That is reasonable enough perhaps but at the same time it's a good idea to find out as much as you can about your broker's background before placing all that trust in that person. And it's also a good idea to know as much as you can about the brokerage he/she works for. Yet few people bother to take the fifteen minutes needed to do the research. In the past that's been understandable, but nowadays the Internet makes checking out stockbrokers and their firms so easy there's really no excuse anymore.

Basically, you're looking for red flags that might warn you away from this person or this brokerage, such as a history of disciplinary actions or some sort of licensing problem or employment problem (e.g., the broker was fired from a previous job).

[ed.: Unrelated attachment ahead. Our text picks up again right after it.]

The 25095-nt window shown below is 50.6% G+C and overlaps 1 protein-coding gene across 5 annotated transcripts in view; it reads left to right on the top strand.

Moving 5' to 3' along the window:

The source of this type of background information is the Central Registration Depository System (CRD). This computerized database, maintained by the North American Securities Administrators Association (NASAA), contains licensing and registration information on virtually all stockbrokers and brokerage firms in the U.S. You can access the database for free or for a nominal fee through your state securities regulator. Click here for a complete list of state securities regulators in the U.S. You can obtain a report on your broker and/or brokerage firm by calling the appropriate state securities regulator. Your broker will not be advised or this request. (Alternatively, you can visit NASAA and click on "Find Regulator.") Yet another way to access this type is info is FINRA's Broker Check Program (see below).